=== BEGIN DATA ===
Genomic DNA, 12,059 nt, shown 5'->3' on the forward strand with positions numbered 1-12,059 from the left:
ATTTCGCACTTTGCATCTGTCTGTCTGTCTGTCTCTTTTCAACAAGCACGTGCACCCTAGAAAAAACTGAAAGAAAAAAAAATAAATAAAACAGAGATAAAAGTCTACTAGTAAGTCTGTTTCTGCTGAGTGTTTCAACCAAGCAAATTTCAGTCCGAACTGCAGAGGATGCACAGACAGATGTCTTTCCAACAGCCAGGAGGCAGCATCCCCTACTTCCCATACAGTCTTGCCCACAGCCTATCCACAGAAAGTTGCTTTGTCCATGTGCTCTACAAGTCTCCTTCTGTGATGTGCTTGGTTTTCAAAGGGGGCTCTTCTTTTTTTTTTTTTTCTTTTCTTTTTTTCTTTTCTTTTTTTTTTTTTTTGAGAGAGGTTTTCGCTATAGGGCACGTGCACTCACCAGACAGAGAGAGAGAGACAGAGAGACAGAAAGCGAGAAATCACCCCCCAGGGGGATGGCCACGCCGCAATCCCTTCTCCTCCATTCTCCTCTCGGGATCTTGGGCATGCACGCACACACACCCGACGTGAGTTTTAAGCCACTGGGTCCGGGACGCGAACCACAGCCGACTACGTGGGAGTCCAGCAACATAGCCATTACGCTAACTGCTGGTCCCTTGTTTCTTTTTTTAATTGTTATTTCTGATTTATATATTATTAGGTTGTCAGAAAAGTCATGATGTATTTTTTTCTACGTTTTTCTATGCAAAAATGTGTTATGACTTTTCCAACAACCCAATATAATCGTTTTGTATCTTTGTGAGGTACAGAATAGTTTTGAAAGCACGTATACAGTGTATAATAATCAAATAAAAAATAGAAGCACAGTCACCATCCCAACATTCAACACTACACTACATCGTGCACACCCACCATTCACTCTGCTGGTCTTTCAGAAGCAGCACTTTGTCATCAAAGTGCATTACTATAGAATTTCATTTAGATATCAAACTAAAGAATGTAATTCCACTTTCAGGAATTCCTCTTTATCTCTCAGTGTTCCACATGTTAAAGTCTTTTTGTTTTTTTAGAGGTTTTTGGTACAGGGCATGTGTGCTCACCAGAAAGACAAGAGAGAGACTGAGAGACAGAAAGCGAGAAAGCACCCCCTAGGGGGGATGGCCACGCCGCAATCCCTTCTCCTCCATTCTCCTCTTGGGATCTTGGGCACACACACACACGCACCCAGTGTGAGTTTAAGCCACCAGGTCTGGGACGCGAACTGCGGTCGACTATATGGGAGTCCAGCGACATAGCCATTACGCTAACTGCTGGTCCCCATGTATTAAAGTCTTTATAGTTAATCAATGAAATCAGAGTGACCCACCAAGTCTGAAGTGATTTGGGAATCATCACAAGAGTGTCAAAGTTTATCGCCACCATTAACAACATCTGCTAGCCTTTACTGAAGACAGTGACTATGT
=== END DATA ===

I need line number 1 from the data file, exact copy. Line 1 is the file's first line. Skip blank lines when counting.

Genomic DNA, 12,059 nt, shown 5'->3' on the forward strand with positions numbered 1-12,059 from the left: